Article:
The globular type is characterized by a dotted and/or globular pattern composed of numerous dots/globules of variable size and shape (oval, round or rectangular) more or less evenly distributed throughout the lesion. As already mentioned, the combination of the globular and reticular types is rather common. An interesting morphologic presentation of this combined pattern is a more or less annular arrangement of dots/globules at the periphery of an otherwise typical reticulated Clark nevus.

The least frequent of the three major patterns of Clark nevi is the homogeneous one, characterized by a diffuse pigmentation of various shades of brownish coloration with only isolated reticular and/or globular areas.

Besides the three dermoscopic archetypes of Clark nevi, a number of rather characteristic dermoscopic variants have been noted and are, at least as we perceive it, basically due to a specific distribution of hypopigmentation or hyperpigmentation throughout the lesion, namely, central, multifocal, or peripheral. In this context four rather distinctive subtypes are described and illustrated as follows.

  1. Clark nevus with central hypopigmentation: This is a variant of the reticular type with a more or less centrally situated hypopigmented area almost devoid of other dermoscopic features displaying an annular appearance.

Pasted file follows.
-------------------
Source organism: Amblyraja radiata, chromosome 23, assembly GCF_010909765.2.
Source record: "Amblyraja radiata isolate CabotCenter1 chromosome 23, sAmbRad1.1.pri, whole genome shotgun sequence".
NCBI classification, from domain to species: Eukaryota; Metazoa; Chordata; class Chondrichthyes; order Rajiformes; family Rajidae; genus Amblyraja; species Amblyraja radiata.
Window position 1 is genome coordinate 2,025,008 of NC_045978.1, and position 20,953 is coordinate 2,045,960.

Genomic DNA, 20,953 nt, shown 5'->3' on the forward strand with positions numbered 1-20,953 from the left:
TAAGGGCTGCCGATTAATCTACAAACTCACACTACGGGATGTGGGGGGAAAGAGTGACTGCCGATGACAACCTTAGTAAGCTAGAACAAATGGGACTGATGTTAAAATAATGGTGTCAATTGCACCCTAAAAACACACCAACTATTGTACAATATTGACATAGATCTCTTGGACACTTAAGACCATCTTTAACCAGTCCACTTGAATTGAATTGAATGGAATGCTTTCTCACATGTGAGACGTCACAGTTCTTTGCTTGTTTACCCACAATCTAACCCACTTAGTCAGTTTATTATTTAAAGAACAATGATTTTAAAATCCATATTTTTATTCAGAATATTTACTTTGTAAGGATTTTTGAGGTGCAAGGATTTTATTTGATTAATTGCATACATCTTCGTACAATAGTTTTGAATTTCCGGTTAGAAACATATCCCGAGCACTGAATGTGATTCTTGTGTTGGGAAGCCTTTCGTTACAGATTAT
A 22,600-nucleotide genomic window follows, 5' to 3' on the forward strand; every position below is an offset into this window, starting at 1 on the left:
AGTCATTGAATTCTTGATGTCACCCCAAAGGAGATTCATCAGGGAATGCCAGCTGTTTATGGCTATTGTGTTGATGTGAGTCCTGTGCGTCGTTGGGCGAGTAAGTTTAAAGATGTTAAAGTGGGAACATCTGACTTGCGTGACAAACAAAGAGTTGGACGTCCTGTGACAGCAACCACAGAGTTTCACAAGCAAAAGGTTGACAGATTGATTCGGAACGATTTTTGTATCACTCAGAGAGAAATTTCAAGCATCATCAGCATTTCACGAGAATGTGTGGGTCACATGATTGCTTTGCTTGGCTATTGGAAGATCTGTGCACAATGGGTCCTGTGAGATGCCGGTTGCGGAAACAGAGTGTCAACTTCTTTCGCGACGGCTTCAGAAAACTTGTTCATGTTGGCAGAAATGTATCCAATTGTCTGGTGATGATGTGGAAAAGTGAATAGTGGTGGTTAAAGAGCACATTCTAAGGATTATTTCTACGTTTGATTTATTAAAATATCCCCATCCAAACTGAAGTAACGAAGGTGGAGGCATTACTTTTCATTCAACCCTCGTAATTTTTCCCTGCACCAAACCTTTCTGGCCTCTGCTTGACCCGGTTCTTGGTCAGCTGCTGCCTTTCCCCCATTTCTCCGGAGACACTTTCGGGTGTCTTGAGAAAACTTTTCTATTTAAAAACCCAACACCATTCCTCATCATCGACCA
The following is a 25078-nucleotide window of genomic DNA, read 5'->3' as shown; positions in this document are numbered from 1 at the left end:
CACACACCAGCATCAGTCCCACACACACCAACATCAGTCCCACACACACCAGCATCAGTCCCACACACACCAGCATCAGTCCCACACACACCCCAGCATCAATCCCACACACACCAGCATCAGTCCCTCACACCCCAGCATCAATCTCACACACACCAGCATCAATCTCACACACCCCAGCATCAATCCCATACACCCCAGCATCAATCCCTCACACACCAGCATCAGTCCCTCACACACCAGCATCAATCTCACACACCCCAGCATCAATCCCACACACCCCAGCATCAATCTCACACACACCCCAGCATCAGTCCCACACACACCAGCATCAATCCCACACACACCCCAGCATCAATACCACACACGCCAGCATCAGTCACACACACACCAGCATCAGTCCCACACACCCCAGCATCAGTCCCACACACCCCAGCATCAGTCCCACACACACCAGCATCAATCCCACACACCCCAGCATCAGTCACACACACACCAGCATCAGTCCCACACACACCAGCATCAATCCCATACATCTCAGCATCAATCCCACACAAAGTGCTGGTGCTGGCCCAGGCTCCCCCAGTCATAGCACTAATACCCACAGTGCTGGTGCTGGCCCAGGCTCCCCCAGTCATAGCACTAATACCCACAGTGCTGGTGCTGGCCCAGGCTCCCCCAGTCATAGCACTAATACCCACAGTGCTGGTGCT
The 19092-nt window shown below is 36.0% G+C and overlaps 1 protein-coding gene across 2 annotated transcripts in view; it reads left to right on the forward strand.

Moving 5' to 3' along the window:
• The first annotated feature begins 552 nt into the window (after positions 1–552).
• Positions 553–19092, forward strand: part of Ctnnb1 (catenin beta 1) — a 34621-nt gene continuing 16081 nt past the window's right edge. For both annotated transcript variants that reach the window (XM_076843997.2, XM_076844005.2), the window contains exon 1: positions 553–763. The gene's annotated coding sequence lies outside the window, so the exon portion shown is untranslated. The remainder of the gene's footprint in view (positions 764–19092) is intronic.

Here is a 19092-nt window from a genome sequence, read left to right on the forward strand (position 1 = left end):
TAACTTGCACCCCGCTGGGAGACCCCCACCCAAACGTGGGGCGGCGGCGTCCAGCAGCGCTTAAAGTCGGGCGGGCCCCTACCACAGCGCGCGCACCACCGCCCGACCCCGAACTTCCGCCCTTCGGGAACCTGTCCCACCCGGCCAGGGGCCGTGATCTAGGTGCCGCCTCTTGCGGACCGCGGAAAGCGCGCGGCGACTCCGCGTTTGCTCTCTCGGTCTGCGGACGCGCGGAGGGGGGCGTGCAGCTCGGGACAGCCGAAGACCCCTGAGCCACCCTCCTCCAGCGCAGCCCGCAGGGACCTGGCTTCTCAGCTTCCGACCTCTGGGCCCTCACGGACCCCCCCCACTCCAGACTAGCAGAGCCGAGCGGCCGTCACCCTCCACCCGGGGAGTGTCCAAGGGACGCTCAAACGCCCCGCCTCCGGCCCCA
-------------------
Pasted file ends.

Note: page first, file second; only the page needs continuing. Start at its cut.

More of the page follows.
2. Clark nevus with central hyperpigmentation: This type, also called hypermelanotic nevus, represents a distinctive variant composed of a more or less broad rim of prominent pigment network lines at the periphery and a central, diffuse, irregularly outlined black hyperpigmentation, also called black lamella.

  3. Clark nevus with multifocal hypo/hyperpigmentation: Basically, this type is just a variation on the theme of the reticular pattern with a multifocal hypopigmentation due to several, small, isolated hypopigmented areas, thus leading to an uneven distribution of the pigment network. Another variant of this type is characterized by multifocal zones of prominent, dark-brown to black pigmented network structures in a patchy distribution.

  4. Clark nevus with peripheral hyperpigmentation: In our estimation, this type of Clark nevus is of the uppermost significance, because this group commonly encompasses melanoma in situ or even early invasive melanoma. Dermoscopically, this type has a reticular pattern with a prominent hyperpigmented, and sometimes also atypical pigment network. Certainly, this type of Clark nevus has to be excised.

Besides the three major patterns and the above mentioned modifications based on the distribution of hypopigmented and hyperpigmented areas, additional dermoscopic criteria may be occasionally found in Clark nevi, such as streaks and blue areas, to name but a few. Very rare milia-like cysts and comedo-like openings can be observed in the compound and dermal types of Clark nevi. According to Kreusch and Koch [Hautarzt 1996] a delicate vascular pattern characterized by the presence of comma and dotted vessels is rather common in Clark nevi.